• Conductivity of solution (to determine the extractable conductive species from the insulation).
  • Contaminant Anions (e.g., acetates, bromides, chlorides, nitrates, sulfates, etc.) are present in the solution.

For those interested in understanding all of the elements that can be extracted from an insulation when exposed to high temperatures, this is one method for that evaluation.

Method 612

The last method discussed here is the “Wire Corrosion Potential – Vapor Phase Corrosion”. In comparison to the other methods discussed here, this test method provides a “qualitative assessment of a material’s propensity to release volatile, corrosive species at elevated temperatures, especially in low pressure and vacuum applications.” In this test, a short length of insulated wire/cable (not separated from the conductor) is wrapped with a tin conductor, and placed into a sealed vacuum tube (at 200 torr).

The sealed sample is then placed into a 200oC oven and visually examined every 24 hours. The qualitative review is a quick means to rank the stability/volatile fluoride content of insulated wires.

Wrap Up

These methods have been developed to ascertain the red plague susceptibility of the silver-plated conductor and the outgassing of fluoride. Each of these has a particular application. Where specificity and measurable values are required, then methods 608 and 611 should be used, otherwise, method 610 and 612 can be employed. How these methods will be employed in the industry (whether as part of product specifications or employed as part of batch quality assessments) remains uncertain, but they create viable options to quickly obtain results.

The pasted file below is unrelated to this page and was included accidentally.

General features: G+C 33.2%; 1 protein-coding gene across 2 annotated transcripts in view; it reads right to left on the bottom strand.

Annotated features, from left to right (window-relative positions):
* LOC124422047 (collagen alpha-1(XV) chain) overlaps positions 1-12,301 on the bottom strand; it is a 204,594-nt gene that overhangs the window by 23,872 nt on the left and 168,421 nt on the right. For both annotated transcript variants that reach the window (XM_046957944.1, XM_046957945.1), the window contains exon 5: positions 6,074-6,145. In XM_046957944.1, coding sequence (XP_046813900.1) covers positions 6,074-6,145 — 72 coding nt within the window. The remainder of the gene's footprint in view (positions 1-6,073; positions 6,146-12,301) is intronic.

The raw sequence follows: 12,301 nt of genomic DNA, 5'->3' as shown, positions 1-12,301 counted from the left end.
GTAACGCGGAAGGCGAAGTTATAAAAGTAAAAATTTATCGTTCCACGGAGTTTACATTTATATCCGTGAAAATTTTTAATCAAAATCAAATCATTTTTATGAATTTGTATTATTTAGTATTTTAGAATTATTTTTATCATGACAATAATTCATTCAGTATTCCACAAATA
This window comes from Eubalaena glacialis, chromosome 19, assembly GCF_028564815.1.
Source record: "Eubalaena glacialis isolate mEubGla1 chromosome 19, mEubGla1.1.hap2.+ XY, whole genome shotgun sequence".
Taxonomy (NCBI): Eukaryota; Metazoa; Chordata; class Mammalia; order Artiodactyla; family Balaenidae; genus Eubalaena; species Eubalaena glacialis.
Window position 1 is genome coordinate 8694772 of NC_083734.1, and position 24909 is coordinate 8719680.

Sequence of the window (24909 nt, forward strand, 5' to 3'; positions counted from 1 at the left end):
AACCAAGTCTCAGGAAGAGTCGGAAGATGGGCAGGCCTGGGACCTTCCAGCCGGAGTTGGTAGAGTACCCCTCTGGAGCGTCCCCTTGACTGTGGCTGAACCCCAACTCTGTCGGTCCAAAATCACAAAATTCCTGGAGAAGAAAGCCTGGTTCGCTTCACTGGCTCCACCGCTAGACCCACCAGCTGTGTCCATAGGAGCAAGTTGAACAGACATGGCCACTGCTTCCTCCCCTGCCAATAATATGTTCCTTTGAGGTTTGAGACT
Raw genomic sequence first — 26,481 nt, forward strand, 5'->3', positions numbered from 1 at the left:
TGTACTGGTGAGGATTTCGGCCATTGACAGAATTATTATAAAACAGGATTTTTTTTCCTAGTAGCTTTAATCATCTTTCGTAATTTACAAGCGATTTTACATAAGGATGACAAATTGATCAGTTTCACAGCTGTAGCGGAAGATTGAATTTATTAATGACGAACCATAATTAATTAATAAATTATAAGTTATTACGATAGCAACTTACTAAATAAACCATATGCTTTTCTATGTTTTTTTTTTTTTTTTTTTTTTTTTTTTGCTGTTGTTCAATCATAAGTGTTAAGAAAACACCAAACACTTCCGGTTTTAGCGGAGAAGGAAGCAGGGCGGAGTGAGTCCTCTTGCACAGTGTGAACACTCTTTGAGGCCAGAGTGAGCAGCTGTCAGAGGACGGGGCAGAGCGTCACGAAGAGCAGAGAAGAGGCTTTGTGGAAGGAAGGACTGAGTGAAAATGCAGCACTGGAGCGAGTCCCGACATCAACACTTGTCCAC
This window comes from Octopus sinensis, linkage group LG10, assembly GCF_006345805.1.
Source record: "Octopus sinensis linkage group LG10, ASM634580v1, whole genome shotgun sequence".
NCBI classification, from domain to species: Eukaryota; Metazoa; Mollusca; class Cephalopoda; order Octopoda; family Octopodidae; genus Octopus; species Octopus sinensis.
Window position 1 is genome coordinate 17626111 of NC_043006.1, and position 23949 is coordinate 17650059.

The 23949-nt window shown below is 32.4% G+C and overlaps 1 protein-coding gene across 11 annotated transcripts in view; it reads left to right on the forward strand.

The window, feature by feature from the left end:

As always, if you are looking for a lab to perform these tests, contact Lectromec. Our ISO 17025:2017 accredited lab is ready to help.

Michael Traskos

Michael Traskos

President, Lectromec

Michael has been involved in wire degradation and failure assessments for more than a decade. He has worked on dozens of projects assessing the reliability and qualification of EWIS components. Michael is an FAA DER with a delegated authority covering EWIS certification and the chairman of the SAE AE-8A EWIS installation committee.